Sun allergy is a condition in which you have a hypersensitivity to sunlight. Patients with this condition often experience rashes when their skin comes into contact with ultraviolet radiation. At the same time, you may also have eczema, a type of allergic skin condition. Sun allergies can directly cause eczema, but it can also worsen pre-existing rashes. Minor allergy symptoms can be prevented when you remove yourself from exposure to allergens, but sun allergies often require ongoing medical treatment to reduce the risk of reactions.
Sun Allergy Causes
Sun allergies occur when your skin cells produce an adverse reaction to ultraviolet ray exposure. This reaction is caused by changes in the immune system that make your skin more sensitive to sunlight. In some cases, indoor lamps can cause adverse skin reactions too. Your chances of being allergic to sunlight increase if the condition runs in your family.
Eczema and Increased Risk
Eczema, a type of atopic dermatitis, is classified as a type of allergy-related skin reaction that cause red, itchy and inflamed patchy rashes. Atopic eczema is often aggravated when you com into contact with substances and irritants you're allergic to. Having a type of preexisting type of dermatitis like eczema increases your risk of sun sensitivity. At the same time, if you have sun allergies, then exposure will likely aggravate your rashes. Water and excessive heat or dryness are all among the many factors that can worsen eczema.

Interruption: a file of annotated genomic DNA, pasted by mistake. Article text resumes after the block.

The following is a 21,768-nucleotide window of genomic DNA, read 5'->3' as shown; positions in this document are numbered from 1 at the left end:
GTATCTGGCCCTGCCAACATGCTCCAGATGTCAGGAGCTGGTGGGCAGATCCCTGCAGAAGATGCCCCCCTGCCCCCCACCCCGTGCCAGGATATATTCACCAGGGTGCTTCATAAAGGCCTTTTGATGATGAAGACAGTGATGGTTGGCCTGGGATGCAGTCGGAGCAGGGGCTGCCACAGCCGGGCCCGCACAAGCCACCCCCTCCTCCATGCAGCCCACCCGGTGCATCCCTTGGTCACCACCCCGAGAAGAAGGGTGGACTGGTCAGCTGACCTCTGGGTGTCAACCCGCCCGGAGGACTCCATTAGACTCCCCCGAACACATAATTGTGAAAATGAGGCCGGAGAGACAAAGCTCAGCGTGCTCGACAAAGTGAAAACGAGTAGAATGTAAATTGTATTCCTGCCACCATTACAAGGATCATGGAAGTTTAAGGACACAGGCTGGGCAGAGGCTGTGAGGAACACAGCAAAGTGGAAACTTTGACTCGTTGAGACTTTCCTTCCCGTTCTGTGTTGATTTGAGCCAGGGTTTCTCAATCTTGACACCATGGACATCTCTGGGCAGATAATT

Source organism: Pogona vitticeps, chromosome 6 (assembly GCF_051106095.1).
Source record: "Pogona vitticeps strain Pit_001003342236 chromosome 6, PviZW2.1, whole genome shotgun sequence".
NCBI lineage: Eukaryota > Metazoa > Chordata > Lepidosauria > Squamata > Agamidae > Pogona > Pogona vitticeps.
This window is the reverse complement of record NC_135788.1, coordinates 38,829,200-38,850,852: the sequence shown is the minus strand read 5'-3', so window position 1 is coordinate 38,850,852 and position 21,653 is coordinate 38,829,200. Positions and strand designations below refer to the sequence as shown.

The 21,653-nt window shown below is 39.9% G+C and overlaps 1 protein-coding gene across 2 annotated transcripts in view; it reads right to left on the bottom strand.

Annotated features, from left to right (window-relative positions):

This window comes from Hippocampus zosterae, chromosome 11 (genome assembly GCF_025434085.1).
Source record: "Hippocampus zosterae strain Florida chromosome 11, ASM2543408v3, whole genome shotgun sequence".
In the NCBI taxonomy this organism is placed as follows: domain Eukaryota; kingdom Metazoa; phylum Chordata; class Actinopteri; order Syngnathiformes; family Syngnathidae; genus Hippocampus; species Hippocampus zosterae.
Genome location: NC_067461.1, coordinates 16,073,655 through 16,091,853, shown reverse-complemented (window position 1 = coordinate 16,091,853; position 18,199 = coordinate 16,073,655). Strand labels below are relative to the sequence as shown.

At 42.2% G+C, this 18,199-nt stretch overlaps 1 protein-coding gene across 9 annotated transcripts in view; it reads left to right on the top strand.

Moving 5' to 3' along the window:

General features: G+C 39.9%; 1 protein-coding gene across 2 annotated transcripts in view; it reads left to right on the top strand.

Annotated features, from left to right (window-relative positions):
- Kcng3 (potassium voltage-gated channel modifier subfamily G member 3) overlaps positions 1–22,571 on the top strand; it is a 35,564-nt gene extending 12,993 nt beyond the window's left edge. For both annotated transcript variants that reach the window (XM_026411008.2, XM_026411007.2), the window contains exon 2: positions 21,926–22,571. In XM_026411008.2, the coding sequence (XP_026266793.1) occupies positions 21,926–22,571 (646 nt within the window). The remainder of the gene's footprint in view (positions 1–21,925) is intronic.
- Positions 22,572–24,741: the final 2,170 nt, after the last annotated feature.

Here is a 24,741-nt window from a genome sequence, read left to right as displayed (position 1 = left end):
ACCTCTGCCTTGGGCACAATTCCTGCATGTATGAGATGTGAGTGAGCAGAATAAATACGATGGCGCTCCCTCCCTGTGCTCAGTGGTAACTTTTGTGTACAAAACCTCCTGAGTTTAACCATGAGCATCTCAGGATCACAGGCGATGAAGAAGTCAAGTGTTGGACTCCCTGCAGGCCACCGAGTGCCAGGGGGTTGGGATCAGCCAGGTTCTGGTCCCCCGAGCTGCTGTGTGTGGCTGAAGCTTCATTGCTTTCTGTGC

Diagnosis and Treatment
Sun allergy can be difficult to self-diagnose, because the rash looks similar to other types of skin conditions. Your doctor may test for sun sensitivity through a combination of biopsies, blood samples, photopatches and ultraviolet exams. UV tests are particularly helpful, because they utilize ultraviolet lamps to determine how your skin reacts to the sun. A common treatment for sun allergy is through these lamps, in which the wavelengths are increased overtime to help your skin become accustomed to UV rays. Other treatments for sun allergy include a combination of corticosteroid creams to relieve skin inflammation, as well as oral antihistamines to reduce the onset of sun exposure reactions.
Avoid the sun to protect yourself against allergic reactions. If rashes only occur on certain body parts, you may be able to enjoy moderate sunlight so long as those parts are covered. Heat associated with sun exposure may aggravate and worsen eczema. Limit your time in the sun during peak hours of the day, and ask your doctor for recommendations for exposure. Sun exposure may not be recommended for if you are currently undergoing treatment.